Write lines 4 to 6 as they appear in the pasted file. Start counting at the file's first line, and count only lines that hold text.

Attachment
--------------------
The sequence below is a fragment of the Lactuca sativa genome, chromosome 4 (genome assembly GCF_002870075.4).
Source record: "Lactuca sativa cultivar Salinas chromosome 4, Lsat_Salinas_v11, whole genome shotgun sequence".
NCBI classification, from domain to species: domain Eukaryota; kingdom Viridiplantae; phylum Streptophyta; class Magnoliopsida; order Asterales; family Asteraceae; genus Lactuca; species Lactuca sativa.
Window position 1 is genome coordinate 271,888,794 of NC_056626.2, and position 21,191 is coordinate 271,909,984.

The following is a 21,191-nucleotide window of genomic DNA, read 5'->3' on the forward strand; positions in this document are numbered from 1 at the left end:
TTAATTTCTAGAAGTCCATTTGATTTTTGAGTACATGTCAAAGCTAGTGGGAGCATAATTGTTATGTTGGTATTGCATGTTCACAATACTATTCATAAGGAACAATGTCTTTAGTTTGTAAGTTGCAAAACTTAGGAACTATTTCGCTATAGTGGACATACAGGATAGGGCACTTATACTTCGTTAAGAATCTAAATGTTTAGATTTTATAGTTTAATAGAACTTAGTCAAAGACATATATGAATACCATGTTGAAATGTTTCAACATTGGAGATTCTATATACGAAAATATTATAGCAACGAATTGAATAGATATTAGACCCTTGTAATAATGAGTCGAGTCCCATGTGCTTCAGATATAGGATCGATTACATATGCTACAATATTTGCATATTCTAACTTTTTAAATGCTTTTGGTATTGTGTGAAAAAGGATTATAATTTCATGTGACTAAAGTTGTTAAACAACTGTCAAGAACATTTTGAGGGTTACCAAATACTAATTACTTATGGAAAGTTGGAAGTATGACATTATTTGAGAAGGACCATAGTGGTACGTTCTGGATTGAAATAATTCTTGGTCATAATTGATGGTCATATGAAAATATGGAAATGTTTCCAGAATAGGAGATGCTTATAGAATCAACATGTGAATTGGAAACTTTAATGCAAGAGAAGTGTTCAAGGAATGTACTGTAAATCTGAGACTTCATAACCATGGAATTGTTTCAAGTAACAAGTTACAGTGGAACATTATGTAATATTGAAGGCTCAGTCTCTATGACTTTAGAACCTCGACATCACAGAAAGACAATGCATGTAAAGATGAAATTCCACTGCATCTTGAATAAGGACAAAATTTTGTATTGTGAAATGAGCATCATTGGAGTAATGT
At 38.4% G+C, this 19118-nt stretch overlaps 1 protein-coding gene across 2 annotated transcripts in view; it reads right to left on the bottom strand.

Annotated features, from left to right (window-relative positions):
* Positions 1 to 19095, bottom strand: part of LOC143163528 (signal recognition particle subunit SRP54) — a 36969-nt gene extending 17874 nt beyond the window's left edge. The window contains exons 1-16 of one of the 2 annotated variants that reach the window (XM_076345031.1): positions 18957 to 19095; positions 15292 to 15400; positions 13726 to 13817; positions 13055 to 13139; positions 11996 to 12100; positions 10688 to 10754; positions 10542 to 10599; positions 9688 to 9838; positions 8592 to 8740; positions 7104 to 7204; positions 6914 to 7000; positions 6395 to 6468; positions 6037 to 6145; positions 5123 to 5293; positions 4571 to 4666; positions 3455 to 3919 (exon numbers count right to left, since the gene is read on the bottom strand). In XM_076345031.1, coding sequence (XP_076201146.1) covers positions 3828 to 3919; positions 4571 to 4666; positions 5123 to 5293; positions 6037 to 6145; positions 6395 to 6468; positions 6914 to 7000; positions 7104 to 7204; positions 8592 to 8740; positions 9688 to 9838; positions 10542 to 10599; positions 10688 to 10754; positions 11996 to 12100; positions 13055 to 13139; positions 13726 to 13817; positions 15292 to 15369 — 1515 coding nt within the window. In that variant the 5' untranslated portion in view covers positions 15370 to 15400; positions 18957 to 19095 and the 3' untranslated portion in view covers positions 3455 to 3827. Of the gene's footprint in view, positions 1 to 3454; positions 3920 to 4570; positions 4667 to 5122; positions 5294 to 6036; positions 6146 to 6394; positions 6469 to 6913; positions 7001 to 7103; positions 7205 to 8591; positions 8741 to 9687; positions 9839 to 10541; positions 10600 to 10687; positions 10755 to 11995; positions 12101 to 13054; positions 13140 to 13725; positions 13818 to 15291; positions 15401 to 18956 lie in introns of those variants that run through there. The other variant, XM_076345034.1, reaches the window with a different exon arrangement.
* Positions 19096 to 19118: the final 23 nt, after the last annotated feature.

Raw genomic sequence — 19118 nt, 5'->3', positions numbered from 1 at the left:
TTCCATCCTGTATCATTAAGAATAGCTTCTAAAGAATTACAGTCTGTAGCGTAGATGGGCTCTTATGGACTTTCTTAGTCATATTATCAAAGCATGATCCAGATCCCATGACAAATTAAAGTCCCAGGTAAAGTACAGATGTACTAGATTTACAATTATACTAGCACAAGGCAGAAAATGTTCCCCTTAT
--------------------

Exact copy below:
Window position 1 is genome coordinate 271,888,794 of NC_056626.2, and position 21,191 is coordinate 271,909,984.

The following is a 21,191-nucleotide window of genomic DNA, read 5'->3' on the forward strand; positions in this document are numbered from 1 at the left end:
TTAATTTCTAGAAGTCCATTTGATTTTTGAGTACATGTCAAAGCTAGTGGGAGCATAATTGTTATGTTGGTATTGCATGTTCACAATACTATTCATAAGGAACAATGTCTTTAGTTTGTAAGTTGCAAAACTTAGGAACTATTTCGCTATAGTGGACATACAGGATAGGGCACTTATACTTCGTTAAGAATCTAAATGTTTAGATTTTATAGTTTAATAGAACTTAGTCAAAGACATATATGAATACCATGTTGAAATGTTTCAACATTGGAGATTCTATATACGAAAATATTATAGCAACGAATTGAATAGATATTAGACCCTTGTAATAATGAGTCGAGTCCCATGTGCTTCAGATATAGGATCGATTACATATGCTACAATATTTGCATATTCTAACTTTTTAAATGCTTTTGGTATTGTGTGAAAAAGGATTATAATTTCATGTGACTAAAGTTGTTAAACAACTGTCAAGAACATTTTGAGGGTTACCAAATACTAATTACTTATGGAAAGTTGGAAGTATGACATTATTTGAGAAGGACCATAGTGGTACGTTCTGGATTGAAATAATTCTTGGTCATAATTGATGGTCATATGAAAATATGGAAATGTTTCCAGAATAGGAGATGCTTATAGAATCAACATGTGAATTGGAAACTTTAATGCAAGAGAAGTGTTCAAGGAATGTACTGTAAATCTGAGACTTCATAACCATGGAATTGTTTCAAGTAACAAGTTACAGTGGAACATTATGTAATATTGAAGGCTCAGTCTCTATGACTTTAGAACCTCGACATCACAGAAAGACAATGCATGTAAAGATGAAATTCCACTGCATCTTGAATAAGGACAAAATTTTGTATTGTGAAATGAGCATCATTGGAGTAATGT